If you’re planning any type of hunting or fishing on your hiking trip, sunrise times are essential. If you know what time the sunrise is, you’ll know what time to set the alarm for so you don’t sleep passed prime hunting and fishing times.
Storm alerts are among the most critical weather functions you can have in a hiking watch. While thermometers and barometers are important, having a real forecast will be the most accurate.
The only disadvantage to storm alerts is that you have to have some sort of signal or cellular service to receive them. If you’re hiking in a remote area, this may leave you guessing if you don’t have any other weather functions on your watch.
Heart Rate Monitor
A heart rate monitor is a valuable feature to have on your watch, as it can help you keep track of fitness goals, as well as letting you know when you need to take a break. Some watches have this feature built-in, and some require a chest strap that connects to the watch via Bluetooth.
Pedometer & Calorie Monitor
A pedometer is a feature that counts how many steps you take, and a calorie monitor estimates how many calories you’ve burned while walking. This is an excellent feature if you have fitness goals for the trip.
As we hike, our bodies burn calories that we’ve taken in through the day. If you keep track of how much you’ve eaten and how much you’ve burned, the calorie monitor will help you know when it’s time to stop for a quick snack.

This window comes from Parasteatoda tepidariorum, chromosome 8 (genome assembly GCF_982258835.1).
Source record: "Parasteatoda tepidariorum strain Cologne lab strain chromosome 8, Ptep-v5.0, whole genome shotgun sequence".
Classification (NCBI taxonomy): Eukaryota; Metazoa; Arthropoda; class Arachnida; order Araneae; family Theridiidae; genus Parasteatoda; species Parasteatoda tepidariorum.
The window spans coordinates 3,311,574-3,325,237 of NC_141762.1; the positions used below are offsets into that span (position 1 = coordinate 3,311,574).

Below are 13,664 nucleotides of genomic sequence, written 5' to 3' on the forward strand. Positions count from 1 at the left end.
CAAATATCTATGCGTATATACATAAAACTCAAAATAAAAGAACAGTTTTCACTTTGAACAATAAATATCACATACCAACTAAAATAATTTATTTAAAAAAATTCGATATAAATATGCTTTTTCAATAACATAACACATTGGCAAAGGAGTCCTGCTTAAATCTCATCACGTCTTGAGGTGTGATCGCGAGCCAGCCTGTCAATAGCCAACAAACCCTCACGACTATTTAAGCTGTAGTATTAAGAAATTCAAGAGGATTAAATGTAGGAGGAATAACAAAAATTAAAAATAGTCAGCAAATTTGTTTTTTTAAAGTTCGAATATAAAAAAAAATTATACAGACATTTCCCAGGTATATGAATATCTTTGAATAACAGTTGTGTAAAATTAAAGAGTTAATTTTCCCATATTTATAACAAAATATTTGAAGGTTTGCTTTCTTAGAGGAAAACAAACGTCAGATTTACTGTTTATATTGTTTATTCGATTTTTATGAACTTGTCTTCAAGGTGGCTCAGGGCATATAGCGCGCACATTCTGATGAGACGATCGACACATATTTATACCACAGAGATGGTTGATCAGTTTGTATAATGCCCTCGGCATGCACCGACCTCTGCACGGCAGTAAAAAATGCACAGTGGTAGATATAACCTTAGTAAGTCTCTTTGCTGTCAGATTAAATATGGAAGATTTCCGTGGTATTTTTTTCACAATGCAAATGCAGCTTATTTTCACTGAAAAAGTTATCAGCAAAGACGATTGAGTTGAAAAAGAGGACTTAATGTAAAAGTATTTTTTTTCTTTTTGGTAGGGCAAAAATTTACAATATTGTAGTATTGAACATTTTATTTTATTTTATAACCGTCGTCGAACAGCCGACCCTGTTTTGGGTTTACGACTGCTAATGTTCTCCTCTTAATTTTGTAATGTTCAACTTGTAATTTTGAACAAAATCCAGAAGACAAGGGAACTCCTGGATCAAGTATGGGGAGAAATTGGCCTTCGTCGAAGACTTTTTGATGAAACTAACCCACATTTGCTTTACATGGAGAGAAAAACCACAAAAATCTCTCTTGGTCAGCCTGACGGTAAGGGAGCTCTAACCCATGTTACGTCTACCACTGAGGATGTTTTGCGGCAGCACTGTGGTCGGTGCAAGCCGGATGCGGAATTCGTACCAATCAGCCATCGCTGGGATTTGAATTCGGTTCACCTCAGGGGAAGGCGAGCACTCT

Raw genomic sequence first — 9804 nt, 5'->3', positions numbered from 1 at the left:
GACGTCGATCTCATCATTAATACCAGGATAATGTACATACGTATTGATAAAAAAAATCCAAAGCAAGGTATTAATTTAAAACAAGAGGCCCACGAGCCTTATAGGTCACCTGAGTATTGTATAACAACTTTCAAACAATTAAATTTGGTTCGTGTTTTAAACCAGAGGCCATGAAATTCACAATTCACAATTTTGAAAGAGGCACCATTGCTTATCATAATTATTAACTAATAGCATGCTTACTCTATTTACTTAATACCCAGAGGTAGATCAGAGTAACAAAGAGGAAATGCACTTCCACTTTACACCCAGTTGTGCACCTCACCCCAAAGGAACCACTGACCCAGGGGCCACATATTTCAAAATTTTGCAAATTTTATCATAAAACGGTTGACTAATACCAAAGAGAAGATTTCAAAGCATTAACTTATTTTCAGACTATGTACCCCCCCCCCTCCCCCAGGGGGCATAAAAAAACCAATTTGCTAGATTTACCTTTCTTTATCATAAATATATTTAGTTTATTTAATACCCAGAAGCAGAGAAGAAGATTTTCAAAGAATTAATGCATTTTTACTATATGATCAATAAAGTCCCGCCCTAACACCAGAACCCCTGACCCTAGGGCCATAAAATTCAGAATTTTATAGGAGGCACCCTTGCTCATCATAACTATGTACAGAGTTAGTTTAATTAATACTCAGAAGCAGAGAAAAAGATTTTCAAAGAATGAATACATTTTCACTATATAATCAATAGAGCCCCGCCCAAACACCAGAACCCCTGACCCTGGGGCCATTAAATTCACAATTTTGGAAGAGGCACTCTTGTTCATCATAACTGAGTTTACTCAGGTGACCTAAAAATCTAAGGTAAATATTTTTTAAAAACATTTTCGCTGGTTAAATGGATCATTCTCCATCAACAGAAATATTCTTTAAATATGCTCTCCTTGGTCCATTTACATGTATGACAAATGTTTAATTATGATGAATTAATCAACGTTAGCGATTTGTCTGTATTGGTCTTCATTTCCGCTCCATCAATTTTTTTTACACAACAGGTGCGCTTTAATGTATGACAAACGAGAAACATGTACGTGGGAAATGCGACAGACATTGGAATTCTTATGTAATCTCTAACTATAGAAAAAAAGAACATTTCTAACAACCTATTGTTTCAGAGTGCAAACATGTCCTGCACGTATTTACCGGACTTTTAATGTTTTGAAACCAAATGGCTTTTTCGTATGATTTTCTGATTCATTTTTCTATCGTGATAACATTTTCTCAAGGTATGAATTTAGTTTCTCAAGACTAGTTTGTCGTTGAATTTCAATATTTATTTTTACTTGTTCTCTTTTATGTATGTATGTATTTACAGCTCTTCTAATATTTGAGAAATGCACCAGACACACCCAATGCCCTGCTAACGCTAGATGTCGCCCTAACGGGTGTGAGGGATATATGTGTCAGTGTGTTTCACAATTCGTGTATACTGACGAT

Mobile functions of a watch are more for convenience than anything. Many hiking watches can connect to your phone via Bluetooth, and will transfer all of the data off of your watch onto the watch’s app.
Some watches can be used to talk on the phone, send text messages, and many have many other features in which you would normally use on your smartphone. This function is more a preference than a need.
The user interface of the watch is basically how you and the watch interact. There are many different options and varieties available in hiking watches. While some of the options can be customized (mobile connectivity), some cannot. The standard hiking watch that has no cellular connectivity cannot be customized.
An example of this could be a smartwatch. With a smartwatch, you can change the display, install apps, etc. A simple hiking watch that is only compatible with the features that were preinstalled will not have any features that can be added or changed.
Durability is a significant thing to consider when choosing a hiking watch. While most of us plan to take care of the watch upon purchase, things to happen. When hiking, packing, or trekking, accidents can happen.